In some ways, writing can be like method acting. Fully immerse yourself in the thoughts, feelings, mindset and context, the reality of the character – this can particularly be a risk if you are writing in first person. You put down your computer after the days work and with the mindset of the character you are involved with, turn to your real life and the real people around you. The more extreme the character, the more it is possible to negatively impact your own relationships.

It can become a habit, even when not working on any particular project. You can find yourself in situations where you see someone who is in a bad place, see that it is interesting and by “writer's habit” to imagine what is going on in that persons mind... the more you understand human nature and the human condition, the easier this is... and adopt that mindset, think those thoughts, become that character for a while as you set the character in your mind for future use in a story you haven't even conceived yet.

You might find yourself spending half a day thinking as though you were another person entirely, and having conversations with people you know while fixed in that mindset, using the lens you have created in order to understand a character you are writing, or plan to write about, or a character you may never even use. No prizes for guessing that this can have a negative impact on your relationships, that the people around you can be confused when you react to what they are saying as though you were someone else entirely.

Now imagine explaining to that person that it “wasn't you” talking... imagine hearing that from someone who has just hurt you by acting and talking as though they were someone else entirely. That won't make the words unsaid, the things not done, the consequences reset.

Empathy is a useful tool for a writer. The ability to adopt another person's mindset can help create entirely convincing characters. But when you allow the mindset of those characters to bleed over into your real life and influence the people around you, it is time to stop.

Writing need not drive you crazy, but there are a good number of writers who have succumbed to what can become massive internal pressures generated by the creative process. There are many examples. Philip K Dick, Hemingway, Poe, Kerouac, Plath, Thomson, and already the list is long enough. I can't help wondering how many of these and other writers drove off the mental cliff in part because they had adopted so many lenses, imagined themselves into so many different characters, that they had quite simply forgotten who they were and no longer had the ability to react and act as themselves.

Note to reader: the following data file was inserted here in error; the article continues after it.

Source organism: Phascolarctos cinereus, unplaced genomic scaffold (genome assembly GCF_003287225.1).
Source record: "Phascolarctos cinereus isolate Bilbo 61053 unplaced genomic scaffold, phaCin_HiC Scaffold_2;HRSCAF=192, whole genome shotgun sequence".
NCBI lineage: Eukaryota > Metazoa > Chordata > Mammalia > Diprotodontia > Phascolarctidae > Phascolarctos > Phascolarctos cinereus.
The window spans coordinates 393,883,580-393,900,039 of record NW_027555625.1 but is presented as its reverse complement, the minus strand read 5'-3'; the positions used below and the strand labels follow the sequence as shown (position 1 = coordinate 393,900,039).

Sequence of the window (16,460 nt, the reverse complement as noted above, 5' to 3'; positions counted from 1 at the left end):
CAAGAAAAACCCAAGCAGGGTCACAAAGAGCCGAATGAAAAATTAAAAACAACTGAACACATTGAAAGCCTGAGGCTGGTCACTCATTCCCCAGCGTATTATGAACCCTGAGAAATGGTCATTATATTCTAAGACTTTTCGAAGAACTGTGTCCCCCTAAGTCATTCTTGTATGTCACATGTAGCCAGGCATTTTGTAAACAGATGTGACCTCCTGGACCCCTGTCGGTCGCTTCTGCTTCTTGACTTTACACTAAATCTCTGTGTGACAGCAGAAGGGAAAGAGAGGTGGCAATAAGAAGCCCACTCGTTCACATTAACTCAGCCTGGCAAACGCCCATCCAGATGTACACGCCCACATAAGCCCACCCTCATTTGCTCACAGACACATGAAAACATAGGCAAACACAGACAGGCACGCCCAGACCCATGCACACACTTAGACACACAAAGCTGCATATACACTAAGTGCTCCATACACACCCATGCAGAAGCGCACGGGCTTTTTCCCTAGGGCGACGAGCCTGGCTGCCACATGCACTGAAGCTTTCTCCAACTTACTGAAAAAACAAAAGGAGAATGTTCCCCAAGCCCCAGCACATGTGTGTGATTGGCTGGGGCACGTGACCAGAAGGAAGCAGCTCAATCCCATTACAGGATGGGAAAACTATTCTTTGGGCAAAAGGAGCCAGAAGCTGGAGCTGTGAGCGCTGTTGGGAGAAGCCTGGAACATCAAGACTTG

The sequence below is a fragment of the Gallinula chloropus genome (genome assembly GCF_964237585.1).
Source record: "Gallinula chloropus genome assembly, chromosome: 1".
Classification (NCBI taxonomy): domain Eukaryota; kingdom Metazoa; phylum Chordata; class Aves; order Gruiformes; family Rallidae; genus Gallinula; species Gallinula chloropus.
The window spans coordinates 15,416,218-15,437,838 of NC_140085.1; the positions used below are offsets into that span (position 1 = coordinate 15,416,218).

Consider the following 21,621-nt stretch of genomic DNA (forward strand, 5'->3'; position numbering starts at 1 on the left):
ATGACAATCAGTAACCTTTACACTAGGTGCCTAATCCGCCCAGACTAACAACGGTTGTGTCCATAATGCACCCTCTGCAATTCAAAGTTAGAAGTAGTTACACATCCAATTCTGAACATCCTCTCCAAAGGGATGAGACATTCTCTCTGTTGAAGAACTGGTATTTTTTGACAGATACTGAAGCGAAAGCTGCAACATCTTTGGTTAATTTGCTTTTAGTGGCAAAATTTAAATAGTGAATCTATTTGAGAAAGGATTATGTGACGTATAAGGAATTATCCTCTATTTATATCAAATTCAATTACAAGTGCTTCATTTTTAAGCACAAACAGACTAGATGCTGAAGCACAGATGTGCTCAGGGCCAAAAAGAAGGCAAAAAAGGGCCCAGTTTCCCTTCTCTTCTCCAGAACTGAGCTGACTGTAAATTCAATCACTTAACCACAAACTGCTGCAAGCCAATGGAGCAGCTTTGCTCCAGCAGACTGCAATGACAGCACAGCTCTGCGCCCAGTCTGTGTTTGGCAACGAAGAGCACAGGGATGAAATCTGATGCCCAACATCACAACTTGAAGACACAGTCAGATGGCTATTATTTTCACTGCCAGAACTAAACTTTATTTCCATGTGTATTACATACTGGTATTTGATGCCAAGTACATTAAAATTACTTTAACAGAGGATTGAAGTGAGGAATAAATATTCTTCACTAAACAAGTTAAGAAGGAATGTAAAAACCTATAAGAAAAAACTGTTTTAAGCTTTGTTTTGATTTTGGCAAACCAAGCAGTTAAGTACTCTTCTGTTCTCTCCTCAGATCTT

Recently, just really very recently, I added myself to the list of crazy writers for this very reason. A cherished friend visited me for a ten day holiday. I was writing, being a character, fully immersed into the work and near the end of the book. The work was interrupted, but the needed mindset persisted for the ten day holiday and I literally was not myself. At one point, just in passing, she said “You will become known as the crazy writer on the hill.” It was a casual comment, not intended to do any harm.

When she left, I literally lost it completely. Partly because I know full well what effects writing can have on my mind, how thoroughly I can create a lens and adopt another mindset, and how badly that can influence my thinking and decision making processes. I don't want to be the crazy writer on the hill, thanks very much. I barely made it to an airport, barely made it somewhere safe. It was, I will be honest, a damn close run thing.

As an end note, a word to those who are still asking when the next Sumto book will be released. The answer is, I don't know. The answer is, sometime after I can bare to adopt Sumto's mindset and be Sumto for the duration of the writing, when my being Sumto for a couple of months won't adversely effect the people around me.

And as for Sapphire.... no, I definitely won't ever be writing any books from Sapphire's point of view.

For now I am not writing. I have, to be perfectly honest, far far more important things to do in my real life, where there are people who need me to be me.